Muzzle of Bees: Let’s just talk about the record a little bit, Harlem River Blues. You’ve consistently put out records, this is basically the 3rd year in a row that you’ve put out a release. As far as what you’ve learned with recording this record, is there anything that you did differently from previous times and anything that you’ve learned that you will apply towards future work?
Justin Townes Earle: Yeah, we used the same methods that we’ve done the last few records and we’ve kind of gathered the best musicians for the job and let them work their magic. But I think the one thing I learned is that on the last few records I’ve made, they went really well, but there were kind of too many cooks in the kitchen. And, so, we had to kind of cut back on, (laugh) I cut back on people in the control room this time around and it made everything move very easily, very rapidly. And not as many people climbing all over each other and not as many people with fucking ideas.
Muzzle of Bees: That’s a good though, right? It allows you to guide that ship a little bit better.
Justin Townes Earle: Yeah, I think so. I think it cuts down on the chaos, when you are producing a record, I think it is important that you make sure that the artist has the loudest voice in the room. And, in this case I was the artist and the producer. I use the same musicians all the time, because they know what I’m talking about. They’ve proven it over and over again. I don’t have any intention of changing the core of my studio band for any reason. I think it just doesn’t make any sense.
Muzzle of Bees: I did want to talk to you about your Letterman performance, which was one of those performances that I stayed up to watch on TV and found it again on YouTube the next day. It was really, really special. I’ve seen you live a bunch of times and I got that same feeling sitting in my living room, which I rarely do sitting in front of my computer watching one of those shows. I thought it came off really well. Not only was it you, but I think Paul Schaffer added a lot to it and I was curious how something like that comes about – was it just you asking if he was interested, or does he assert himself and express interest in playing on your song? How does a collaboration like that come together?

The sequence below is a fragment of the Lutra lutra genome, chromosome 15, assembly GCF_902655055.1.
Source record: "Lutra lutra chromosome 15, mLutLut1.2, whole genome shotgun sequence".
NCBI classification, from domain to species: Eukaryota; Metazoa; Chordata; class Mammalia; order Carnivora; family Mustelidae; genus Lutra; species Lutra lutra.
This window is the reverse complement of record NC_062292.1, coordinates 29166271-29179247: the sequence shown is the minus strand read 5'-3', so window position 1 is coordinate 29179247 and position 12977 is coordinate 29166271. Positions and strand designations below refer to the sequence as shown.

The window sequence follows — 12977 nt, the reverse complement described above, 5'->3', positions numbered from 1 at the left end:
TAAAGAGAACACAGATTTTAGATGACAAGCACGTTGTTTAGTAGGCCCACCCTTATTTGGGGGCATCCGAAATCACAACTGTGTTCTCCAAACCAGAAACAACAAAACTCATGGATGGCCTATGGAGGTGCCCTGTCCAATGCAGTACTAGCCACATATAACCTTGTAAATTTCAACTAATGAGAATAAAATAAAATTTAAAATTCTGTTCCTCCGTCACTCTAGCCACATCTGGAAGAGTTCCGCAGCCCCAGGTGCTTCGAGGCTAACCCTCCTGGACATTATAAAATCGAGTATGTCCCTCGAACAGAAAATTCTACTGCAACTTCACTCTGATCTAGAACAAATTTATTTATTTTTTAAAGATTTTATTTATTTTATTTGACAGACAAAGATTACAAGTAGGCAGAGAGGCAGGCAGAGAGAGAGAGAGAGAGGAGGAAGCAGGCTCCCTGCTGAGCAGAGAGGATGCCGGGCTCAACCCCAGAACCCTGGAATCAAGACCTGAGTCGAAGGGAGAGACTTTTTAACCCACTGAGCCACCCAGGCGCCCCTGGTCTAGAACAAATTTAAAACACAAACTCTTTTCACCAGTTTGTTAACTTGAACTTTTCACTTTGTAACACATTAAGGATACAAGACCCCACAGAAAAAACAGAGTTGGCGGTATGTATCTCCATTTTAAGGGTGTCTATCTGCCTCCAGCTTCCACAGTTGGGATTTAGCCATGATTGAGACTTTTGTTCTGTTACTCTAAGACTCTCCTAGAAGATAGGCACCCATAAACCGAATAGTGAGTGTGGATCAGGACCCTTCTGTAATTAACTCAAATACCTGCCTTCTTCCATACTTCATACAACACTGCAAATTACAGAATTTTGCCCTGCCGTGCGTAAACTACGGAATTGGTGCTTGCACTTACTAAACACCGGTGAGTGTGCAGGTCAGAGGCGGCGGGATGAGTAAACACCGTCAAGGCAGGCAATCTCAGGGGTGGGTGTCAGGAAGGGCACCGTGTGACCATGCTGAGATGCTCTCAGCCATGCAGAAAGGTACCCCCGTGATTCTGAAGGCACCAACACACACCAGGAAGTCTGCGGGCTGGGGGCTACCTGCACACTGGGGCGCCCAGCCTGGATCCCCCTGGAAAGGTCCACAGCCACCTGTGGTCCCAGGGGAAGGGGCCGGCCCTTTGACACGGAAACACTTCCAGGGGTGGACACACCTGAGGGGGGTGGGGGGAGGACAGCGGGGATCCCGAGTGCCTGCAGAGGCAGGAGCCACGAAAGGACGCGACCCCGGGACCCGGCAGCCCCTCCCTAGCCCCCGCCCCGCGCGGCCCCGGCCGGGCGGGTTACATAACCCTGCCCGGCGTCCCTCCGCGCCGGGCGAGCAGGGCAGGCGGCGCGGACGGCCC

Justin Townes Earle: Well, we actually asked, and it was kind of right up to the wire. We didn’t know if we were going to have him or not until the morning of, when we were checking in, we actually found out. I guess if he’s there and he digs it, he likes jumping on with people. He digs it when people ask him to play. That’s one thing about Paul, he loves to fucking play more than almost anybody I’ve ever met.
Muzzle of Bees: That’s definitely true. I don’t know if you’ve had the opportunity to read his book that he released, I believe last year, but, the trajectory of his career and how he got started and the people that he played with way back in the beginning and up through now created a great story and a great read. So if you need any books out there on the road, that’s one that I could definitely recommend.
Justin Townes Earle: Yeah, I imagine that would be a great book.
Muzzle of Bees: I wanted to talk a little bit about Twitter. You are one of the more active musicians that I follow and wanted to ask you about the tweet you did about starting your own clothing line and how serious you are about that. One of the things that is obvious, not only with your shows, but you definitely have a sense for fashion. How serious are you about going into that realm?
Justin Townes Earle: I’m very serious about it. I’ve always got a thing for clothing and I’m also very particular about it. I’m also kind of an odd shape – I’m really tall and I’m pretty damn thin and so it’s hard for me to find clothes exactly how I like them. And, materials that I like. So I think it’s something that I think if I can find some backing for it, if gangster rappers can do it, why can’t I?
Muzzle of Bees: Are there any individuals you look at style-wise and say that’s somebody that really has like the same understanding of it, or that you look up to as far as that realm?